Arthrodesis is traditionally limited to young adult patients expected to subject their shoulders to high levels of physical stress and to patients undergoing salvage of a failed limb-sparing reconstruction. Both allograft and autograft options appear to yield similar rates of mechanical complications and infection. Remarkably, functional scores are also similar to other motion-preserving reconstructions and are similar between primary or secondary arthrodesis . Patients are able to compensate through preserved scapulothoracic and elbow motion.
In conclusion, hemiarthroplasty is the simplest option for minimal bone loss. For loss of the rotator cuff and deltoid insertion/axillary nerve, RSA and APC, respectively, provide potential for greater function, but have higher complications than megaprosthesis and the risks and benefits need to be carefully considered. Autograft arthrodesis, vascularized fibula, and CPH are effective in certain situations.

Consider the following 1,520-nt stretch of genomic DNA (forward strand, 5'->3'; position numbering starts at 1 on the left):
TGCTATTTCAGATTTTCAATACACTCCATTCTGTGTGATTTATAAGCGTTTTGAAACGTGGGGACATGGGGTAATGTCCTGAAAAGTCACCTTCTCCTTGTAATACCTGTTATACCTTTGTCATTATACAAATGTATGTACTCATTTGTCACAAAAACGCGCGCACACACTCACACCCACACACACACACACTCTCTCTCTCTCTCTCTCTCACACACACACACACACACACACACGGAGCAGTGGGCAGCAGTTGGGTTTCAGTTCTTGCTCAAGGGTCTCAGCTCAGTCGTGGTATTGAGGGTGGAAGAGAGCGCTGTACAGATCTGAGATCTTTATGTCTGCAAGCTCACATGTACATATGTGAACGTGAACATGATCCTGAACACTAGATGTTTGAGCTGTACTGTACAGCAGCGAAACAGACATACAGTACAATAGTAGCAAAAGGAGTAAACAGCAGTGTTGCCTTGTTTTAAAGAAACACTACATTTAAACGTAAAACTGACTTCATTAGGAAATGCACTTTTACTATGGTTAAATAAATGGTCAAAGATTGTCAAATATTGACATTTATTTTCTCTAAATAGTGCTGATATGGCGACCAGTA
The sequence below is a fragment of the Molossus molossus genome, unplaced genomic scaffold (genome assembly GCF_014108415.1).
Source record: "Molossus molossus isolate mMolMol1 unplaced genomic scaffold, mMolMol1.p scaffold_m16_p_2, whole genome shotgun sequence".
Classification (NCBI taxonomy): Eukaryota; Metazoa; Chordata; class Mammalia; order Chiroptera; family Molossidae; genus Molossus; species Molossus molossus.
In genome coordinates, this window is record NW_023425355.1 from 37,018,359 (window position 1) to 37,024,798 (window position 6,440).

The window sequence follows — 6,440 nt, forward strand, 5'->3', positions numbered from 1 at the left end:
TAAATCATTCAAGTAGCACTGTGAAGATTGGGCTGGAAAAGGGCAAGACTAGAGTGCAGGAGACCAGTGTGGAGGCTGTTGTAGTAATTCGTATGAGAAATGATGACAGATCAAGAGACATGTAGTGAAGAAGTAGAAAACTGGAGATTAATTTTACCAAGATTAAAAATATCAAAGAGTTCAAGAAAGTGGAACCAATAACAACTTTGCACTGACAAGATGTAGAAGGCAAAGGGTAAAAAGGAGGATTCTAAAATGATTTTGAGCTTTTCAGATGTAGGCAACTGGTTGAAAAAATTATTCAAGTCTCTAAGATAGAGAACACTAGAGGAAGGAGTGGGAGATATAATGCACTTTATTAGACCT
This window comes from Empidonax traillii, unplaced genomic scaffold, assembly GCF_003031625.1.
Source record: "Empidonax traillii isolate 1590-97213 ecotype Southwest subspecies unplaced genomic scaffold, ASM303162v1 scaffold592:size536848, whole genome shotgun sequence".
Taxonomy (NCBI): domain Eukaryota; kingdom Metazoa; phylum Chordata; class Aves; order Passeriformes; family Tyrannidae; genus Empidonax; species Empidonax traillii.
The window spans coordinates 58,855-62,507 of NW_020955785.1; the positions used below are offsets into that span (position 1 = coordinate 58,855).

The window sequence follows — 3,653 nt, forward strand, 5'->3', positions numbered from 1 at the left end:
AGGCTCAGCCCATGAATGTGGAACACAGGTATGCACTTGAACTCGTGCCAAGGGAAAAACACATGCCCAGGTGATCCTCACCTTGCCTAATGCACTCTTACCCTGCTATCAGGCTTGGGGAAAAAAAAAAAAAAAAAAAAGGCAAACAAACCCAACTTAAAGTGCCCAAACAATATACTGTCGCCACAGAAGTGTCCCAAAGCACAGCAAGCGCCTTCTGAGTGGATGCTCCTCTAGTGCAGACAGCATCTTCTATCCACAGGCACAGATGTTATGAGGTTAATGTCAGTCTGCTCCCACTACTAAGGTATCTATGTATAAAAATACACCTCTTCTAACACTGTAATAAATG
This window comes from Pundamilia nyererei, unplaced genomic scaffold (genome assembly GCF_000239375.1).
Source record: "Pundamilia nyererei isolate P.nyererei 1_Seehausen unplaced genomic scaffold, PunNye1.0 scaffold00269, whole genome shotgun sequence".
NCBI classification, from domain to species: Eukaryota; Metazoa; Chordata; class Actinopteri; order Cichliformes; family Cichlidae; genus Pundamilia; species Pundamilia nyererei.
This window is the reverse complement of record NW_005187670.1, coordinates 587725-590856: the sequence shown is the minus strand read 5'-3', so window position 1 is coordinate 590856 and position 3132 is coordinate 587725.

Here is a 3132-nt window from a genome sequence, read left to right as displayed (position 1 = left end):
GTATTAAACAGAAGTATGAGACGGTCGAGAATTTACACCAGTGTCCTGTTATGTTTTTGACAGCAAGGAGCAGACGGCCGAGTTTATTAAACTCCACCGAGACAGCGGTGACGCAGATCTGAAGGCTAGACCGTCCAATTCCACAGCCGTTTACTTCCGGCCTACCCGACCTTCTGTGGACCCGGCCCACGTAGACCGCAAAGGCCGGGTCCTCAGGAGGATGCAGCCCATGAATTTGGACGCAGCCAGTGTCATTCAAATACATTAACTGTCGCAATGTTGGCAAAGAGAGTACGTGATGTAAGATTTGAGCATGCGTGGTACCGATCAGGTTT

LIST OF ABBREVIATIONS
|APC||= Alloprosthetic Composite|
|RSA||= Reverse Shoulder Arthroplasty|
CONFLICT OF INTEREST
The authors confirm that this article content has no conflict of interest.